Inside Story

Exclusion, prosecution or restricted re-entry?

The controversy over Shamima Begum’s bid to return to Britain from Syria has parallels in Australia

Jessie Blackbourn 26 February 2019 1189 words

No return? Fifteen-year-old Shamima Begum (right) caught on CCTV with Amira Abase (left), also fifteen, and Kadiza Sultana, sixteen, before catching a flight to Turkey in 2015. Metropolitan Police/PA Wire

Last week Britain’s home secretary, Sajid Javid, started the process of revoking the citizenship of Shamima Begum, a nineteen-year-old from east London detained in a Syrian refugee camp. Begum was one of three teenage friends who left Britain in February 2015 to join Islamic State. She now wishes to return home with her newborn son, and the government’s efforts to stop that happening are creating considerable controversy.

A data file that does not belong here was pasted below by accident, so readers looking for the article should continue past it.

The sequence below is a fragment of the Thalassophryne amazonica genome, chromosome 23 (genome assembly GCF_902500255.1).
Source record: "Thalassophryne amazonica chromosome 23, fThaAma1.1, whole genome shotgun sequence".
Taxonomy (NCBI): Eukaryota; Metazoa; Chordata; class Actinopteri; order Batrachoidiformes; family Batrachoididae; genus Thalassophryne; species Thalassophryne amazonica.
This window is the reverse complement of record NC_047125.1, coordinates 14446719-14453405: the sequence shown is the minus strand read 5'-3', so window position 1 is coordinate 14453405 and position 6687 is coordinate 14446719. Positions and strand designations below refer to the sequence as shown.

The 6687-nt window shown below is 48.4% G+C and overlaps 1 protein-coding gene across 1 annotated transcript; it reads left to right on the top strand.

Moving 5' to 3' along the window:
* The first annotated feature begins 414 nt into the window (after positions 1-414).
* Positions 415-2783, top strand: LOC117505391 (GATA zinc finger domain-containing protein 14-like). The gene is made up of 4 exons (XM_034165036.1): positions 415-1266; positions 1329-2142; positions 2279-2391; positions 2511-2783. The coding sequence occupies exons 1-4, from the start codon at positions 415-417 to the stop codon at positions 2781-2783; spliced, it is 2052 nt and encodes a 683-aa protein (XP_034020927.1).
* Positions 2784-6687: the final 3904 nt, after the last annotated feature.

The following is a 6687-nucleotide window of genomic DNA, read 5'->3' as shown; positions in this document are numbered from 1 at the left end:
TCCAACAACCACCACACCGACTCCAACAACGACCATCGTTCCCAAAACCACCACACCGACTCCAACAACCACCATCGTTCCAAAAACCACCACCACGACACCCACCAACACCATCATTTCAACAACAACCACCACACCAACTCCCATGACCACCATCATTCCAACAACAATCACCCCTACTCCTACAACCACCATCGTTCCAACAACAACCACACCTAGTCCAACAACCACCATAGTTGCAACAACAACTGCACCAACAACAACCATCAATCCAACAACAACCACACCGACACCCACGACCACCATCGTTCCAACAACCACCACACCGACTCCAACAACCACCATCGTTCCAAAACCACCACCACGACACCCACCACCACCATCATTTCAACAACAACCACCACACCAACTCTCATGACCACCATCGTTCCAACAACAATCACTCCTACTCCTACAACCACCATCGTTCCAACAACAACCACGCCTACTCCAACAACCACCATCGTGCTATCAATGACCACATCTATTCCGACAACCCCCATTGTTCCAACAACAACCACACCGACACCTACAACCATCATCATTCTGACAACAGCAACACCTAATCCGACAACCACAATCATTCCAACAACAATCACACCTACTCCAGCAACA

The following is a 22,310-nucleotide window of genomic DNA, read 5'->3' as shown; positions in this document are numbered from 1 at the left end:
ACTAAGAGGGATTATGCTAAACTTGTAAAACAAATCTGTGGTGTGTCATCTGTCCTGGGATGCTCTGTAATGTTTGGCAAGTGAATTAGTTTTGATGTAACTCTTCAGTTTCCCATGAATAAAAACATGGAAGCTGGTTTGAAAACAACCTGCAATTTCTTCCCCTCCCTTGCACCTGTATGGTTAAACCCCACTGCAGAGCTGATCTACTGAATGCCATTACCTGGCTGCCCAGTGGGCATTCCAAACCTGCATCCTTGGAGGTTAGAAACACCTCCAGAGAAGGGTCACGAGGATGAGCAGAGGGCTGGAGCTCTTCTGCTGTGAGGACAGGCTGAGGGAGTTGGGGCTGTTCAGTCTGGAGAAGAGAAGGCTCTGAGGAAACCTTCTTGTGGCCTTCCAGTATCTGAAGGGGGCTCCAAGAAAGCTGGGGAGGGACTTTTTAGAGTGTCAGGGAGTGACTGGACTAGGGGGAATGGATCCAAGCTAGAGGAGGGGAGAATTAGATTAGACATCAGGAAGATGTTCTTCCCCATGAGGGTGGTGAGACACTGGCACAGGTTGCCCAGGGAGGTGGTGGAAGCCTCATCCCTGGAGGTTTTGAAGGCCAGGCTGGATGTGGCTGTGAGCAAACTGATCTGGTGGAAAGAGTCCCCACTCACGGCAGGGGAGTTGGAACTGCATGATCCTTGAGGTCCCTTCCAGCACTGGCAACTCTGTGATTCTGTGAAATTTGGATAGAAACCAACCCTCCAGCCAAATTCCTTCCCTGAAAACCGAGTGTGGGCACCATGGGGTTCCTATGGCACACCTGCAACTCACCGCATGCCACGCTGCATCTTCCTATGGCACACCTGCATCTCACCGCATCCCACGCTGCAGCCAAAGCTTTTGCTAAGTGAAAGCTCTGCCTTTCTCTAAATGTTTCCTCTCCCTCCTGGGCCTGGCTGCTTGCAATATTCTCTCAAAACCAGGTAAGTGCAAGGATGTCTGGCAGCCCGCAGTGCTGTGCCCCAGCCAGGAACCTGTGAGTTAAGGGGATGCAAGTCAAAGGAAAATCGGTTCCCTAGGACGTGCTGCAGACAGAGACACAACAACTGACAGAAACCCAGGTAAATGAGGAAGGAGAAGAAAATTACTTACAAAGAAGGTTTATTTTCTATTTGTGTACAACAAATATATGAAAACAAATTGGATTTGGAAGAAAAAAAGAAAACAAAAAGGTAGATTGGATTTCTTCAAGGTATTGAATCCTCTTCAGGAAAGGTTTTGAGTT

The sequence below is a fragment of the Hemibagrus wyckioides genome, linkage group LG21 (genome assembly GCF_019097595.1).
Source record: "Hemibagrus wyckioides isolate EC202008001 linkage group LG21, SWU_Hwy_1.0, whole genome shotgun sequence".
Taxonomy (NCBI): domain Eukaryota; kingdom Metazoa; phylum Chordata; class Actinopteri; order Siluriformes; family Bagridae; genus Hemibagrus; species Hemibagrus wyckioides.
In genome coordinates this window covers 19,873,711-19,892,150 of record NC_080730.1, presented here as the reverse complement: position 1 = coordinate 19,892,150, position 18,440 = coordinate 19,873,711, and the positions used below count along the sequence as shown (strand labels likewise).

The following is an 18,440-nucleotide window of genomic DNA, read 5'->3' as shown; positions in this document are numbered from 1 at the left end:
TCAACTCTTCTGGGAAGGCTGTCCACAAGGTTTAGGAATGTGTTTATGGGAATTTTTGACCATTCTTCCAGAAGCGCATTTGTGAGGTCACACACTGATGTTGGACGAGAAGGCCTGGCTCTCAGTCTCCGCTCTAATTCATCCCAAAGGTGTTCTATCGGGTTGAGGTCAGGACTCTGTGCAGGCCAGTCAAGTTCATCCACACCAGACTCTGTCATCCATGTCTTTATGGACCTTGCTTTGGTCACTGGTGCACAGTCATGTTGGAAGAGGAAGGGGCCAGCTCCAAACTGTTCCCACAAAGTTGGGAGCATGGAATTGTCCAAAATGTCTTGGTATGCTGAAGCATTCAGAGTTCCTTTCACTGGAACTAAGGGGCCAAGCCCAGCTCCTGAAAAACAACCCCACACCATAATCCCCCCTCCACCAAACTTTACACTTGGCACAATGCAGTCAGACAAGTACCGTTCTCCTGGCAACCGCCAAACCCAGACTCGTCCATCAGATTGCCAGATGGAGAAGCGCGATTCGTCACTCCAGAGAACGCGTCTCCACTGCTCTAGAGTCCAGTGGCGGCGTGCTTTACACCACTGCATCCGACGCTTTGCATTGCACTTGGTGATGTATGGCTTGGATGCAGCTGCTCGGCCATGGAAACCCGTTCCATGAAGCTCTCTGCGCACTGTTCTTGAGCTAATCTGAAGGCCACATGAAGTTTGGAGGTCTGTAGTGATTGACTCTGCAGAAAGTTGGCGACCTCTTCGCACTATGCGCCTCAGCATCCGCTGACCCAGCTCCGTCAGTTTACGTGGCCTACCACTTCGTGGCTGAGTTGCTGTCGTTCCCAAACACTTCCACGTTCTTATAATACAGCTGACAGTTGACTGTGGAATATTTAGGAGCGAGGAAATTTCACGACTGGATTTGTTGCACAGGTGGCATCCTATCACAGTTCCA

That was not Javid’s only option. In its 2018 report CONTEST: The United Kingdom’s Strategy for Countering Terrorism, the Home Office provided a quite different “illustrative example” of how it might deal with a British woman and newborn baby who had fled Islamic State territory to return to Britain. “Given that the mother has lived in Daesh-held territory,” says the strategy, “the Home Secretary and a judge [would] approve the use of a Temporary Exclusion Order to manage her return.” It goes on: